I have been reading some of these blogs for a while. Our comrades do not agree to any of these moves. We believe in: 1. killing upper class; 2. fooling middle class ; and 3. making all others slaves. If we do these three, out country will reach to the proximity of Ethiopia and Cambodia.

    Prachanda’s Aid

  7. pawan

    1) Liberal economy.
    2) Direct foreign investment.
    3) Free market.

    These are three things country must follow. If anyone of you think this will take lots of jobs away, then my question would be “when you guys are going to learn when and how to sacrifice for your country?”

  8. Rudra Pandey

    Kulraj – Thanks! I think law and order is the most fundamental requirement. Nothing can happen before we have law and order in the nation. The three moves that I have outlined assume that the law and order is in place. But, I hate to be perfectionist. We should not worry too much on little issues and forget bigger plans for the nation.

    Rudra

  9. kulraj

    Rudra:
    Western societies are enjoying their country’s resources because they have a good system, it does not matter whether they are democratic or socialist, there is a well developed system to run a country and everybody is following that system. If a nation has effective law and order you see all development. Nepal lacks this. Law and order should apply to every citizen of a nation, no matter who they are, it went terribly bad after democracy. I heard that our histories, memories are dismantling by new forces and believers. If this continues how Nepali can present our values and importance to other. One day, Nepal will lose Hawaii tourists. History should be kept alive, either of Lenon or Prithivi Narayan Shah.

    kulraj

  10. Sanjib

    I agree with the latter two moves. Certainly, our leaders should have enough vision to create institutions like IITs and IIMs which will prepare HR needed for our much needed progress.

    Wide roads, express highways will open up the movement and business growth, thus leading to economic prosperity.

    Instead of putting the money in petty projects, our leaders should focus on creating long term, high value infrastructure.

  11. surendra

    Good sharing of experiences and ideas. The main problem is how to get a real leader, planner who seriously think about these and make new generation think on such development. Proper planning of internal resources to optimum level sould be the first step in such movement.

  12. Amar

    Lekhak, it seems like you know what you are talking about. Why don’t you write an article, at least elaborating point no 3 in broad stroke with approximate budget needed. Interesting to see the magnitude of the problem we are facing.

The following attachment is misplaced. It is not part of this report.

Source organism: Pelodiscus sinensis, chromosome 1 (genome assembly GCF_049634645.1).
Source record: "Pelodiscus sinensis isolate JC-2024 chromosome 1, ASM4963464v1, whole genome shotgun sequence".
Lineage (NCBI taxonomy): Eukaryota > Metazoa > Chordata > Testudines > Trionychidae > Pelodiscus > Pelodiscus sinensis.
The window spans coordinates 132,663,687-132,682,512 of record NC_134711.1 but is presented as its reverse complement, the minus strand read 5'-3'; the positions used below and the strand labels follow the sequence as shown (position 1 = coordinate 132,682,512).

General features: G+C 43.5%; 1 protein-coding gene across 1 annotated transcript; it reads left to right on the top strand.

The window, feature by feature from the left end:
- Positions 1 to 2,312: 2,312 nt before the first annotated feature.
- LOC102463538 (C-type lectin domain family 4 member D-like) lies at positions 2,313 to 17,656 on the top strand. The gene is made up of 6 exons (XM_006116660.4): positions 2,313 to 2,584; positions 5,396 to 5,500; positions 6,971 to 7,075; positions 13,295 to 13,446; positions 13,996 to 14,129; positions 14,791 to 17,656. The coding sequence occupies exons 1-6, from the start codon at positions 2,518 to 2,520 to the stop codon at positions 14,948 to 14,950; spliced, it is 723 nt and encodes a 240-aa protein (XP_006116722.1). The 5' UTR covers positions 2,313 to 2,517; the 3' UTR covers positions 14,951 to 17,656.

13. Lekhak

    Very Simple. Things are really not complicated here. Nothing will happen unless until we design infrastructures and we don’t need many of them. Let me put them in bullets here.

    1. Build Sewerage Processing Units.
    It will automatically clean rivers. It costs billions to do it and we are not that rich now.

    2. Build Dumping Sites with Recycling provisions .
    It will automatically clean cities. It costs billions to do it and we are not that rich now.

    3. Build Only One Broad Highway to make a Satellite City.
    We don’t need to build many highways. Just build one to nearby city and properly plan that city. It costs billions to do it and we are not that rich now.

  14. ♥Akriti Panthi♥

    If those goals were met; then Nepal would be just be unbelievable but how much money would we need to fix all this up? More then we will ever have to beable to do all this. But with our top leaders being greedy I just can’t see this happening. But even the smallest thing could make the biggest impacts…….

  15. pawan

    Yeah, lots of schools, road, and so forth. But ground relality is, that need lots of money, and we dont have any. Our only hope is foreign investment. But with so many communist parties there i am not that optimistic.

  16. Amar

    I agree. As you are hooked to highways, electricity is same for me. You cannot go wrong with electricity as well. If there is a surplus you can always imagine about running electrical train, electrical bus etc.
    Nevertheless, please read my artcile on “Why our country is poor” with my recent comment. I appreciate your feedback.

  17. Yestai Ho

    These top three things could work well for Nepal if managed with caution and pateince. Problem with Nepal is on and off. Every five year, nation’s agenda changes and agenda are pretty soft like “reduce poverty level,” “provide health services and employment to all” and etc.

  18. Vishnu Kshettri

    Once I was in Japan, with Japanese friend taking Osake and having the discussion. I was trying to convince them that Nepal and Nepalese are more or less like Japan and you Nihonjin (Japanese). One of them shook his head for disagreement. I asked him please convince me? He simply asked me what are the products of Japan do you Nepalese use in daily lives or desire in Nepal? In addition, what are the products of Nepal that we use in here? I got the message of differences between namable and unnamable.

    If Nepalese leaders would like to be recognized, they need to work for notable that exist in present and future along with the appreciations of next generation and their neighborhood